I am pretty sure this was the first Tiptree anthology to see print (1973), and it collects stories from the first four years of Tiptree's writing career (1968 - 1972). Alas, none of these early stories are much good, with only two or three exceptions. Should you want to buy a used copy of this paperback, here's what you'll get for your money.
"And I Awoke..." is one of the two best-known stories in the volume, detailing the sad consequences if humans were to find aliens sexually attractive.
"The Snows are Melted..." is an "after the war" tale in which mutants are trying to collect fertile semihumans for breeding purposes.
"The peacefulness of Vivyan" involves a man who is instantly attractive to women and animals, and who is also in most ways the most dangerous and treacherous man alive.
"Mama Come Home" is a really bad story of alien visitation that uses some of Tiptree's photo recon and CIA background. "Help" is an equally bad sequel in which the same dull characters encounter not one but two groups of alien missionaries.
"Painwise" is another bad story concerning an interstellar explorer who has been modified so as to feel no pain, literally.
"Faithful to thee, Terra..." is the kind of story James White became famous for circa 1950 - 60, particularly in his "Hospital Station" series. This imitation, involving a planet given over entirely to races, is feeble.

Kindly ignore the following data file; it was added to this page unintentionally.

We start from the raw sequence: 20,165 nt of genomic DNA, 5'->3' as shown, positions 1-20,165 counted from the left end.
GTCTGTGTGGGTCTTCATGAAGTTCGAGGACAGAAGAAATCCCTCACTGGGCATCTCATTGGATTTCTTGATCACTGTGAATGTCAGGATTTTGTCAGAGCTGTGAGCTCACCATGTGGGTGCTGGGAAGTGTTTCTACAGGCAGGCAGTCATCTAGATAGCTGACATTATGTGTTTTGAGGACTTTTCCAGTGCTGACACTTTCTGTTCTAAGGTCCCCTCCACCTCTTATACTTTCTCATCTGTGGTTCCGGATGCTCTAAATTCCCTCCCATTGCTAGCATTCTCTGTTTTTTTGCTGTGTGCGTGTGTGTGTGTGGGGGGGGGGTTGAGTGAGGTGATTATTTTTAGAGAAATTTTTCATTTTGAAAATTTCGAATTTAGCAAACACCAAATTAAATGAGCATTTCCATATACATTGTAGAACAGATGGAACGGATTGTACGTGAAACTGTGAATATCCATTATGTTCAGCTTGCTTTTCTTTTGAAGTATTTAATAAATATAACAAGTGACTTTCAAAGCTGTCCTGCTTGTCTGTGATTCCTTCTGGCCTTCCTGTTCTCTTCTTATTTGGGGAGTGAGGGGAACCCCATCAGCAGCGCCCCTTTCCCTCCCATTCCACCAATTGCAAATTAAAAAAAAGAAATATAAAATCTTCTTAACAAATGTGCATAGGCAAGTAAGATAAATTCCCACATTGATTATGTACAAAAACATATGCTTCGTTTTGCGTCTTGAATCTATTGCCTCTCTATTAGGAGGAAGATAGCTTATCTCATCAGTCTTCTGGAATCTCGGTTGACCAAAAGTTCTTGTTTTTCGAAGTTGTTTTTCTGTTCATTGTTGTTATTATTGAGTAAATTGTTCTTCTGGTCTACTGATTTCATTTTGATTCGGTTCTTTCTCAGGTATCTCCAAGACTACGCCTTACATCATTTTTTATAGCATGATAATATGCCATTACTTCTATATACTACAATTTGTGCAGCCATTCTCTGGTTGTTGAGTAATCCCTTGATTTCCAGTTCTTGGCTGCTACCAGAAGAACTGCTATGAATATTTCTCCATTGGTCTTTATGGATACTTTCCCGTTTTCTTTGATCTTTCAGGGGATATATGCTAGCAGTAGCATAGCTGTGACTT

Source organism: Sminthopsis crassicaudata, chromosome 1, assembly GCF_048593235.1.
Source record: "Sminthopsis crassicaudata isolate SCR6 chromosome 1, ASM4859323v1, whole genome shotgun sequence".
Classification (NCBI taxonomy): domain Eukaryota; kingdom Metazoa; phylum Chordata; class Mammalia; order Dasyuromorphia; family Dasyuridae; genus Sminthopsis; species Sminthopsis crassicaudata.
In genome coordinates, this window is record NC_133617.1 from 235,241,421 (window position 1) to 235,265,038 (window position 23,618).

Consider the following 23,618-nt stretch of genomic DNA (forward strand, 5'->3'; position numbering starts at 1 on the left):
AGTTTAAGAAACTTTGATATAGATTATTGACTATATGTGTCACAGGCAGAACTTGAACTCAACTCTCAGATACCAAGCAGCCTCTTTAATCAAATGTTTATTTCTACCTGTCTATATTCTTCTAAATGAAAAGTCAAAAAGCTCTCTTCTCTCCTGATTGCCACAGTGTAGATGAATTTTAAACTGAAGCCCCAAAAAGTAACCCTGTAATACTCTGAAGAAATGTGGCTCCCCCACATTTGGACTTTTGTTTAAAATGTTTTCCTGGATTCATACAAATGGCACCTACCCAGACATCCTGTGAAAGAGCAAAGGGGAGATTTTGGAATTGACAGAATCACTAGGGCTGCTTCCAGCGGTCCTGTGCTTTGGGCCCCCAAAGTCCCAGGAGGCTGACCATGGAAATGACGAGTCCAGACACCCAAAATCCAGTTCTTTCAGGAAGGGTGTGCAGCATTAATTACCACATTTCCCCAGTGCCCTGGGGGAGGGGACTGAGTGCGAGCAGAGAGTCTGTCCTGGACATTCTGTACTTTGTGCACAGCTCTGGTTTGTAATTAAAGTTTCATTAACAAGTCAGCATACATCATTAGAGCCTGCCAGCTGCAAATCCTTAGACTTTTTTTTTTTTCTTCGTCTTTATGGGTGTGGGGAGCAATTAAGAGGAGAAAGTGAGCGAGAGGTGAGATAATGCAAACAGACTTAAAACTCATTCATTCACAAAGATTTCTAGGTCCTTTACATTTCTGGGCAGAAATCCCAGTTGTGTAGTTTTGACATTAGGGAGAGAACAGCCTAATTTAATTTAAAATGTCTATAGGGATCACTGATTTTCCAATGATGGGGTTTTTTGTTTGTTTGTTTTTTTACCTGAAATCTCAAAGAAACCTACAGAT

"The Man Doors Said Hello To" is a delightful fantasy that could easily have appeared in the early 1940s in UNKNOWN magazine.
"The Man Who Walked Home" is a bad tale in which a man traveling backward in time from the distant future becomes an annual tourist attraction. Time travel tends to bring out the worst faults in Tiptree as a writer, for some reason.
"Forever to a Hudson Bay Blanket" is another bad time travel story, the central concept of which Tiptree reused in another tale written toward the end of her life.
"I'll Be Waiting..." is a supposedly humorous but actually pretty unfunny account of a "Goodman Beaver"-type earthman distorting an alien civilization beyond recognition.
"I'm Too Big..." also involves a concept Tiptree reused in later and equally bad stories. A gigantic gaseous interstellar being decides to try to become human for a while.
"Birth of a Salesman" is another very unsuccessful attempt to write in the James White mode.
"Mother in the Sky..." is a space opera in which asteroid mining (a staple of space opera since the early 1930s) is entirely in the hands of evil Companies. Tiptree notes in an afterword that Hart Crane (circa 1920s) was the first poet of space travel. Actually, I think Thomas Lake Harris was doing (bad) space travel poems more than half a century earlier.
"Beam Us Home" is by far the best (and best-known) tale in the collection, depending on that unique "nostalgia for the future" that so many of us kids of the 20 Century have felt.
All in all, this collection features early, primitive Tiptree. She hasn't found her "voice" yet, or many of the themes she later explored. If you think you need and want it, it is fairly easy to obtain. At 374 pages, it was a bargain in 1973 and still is.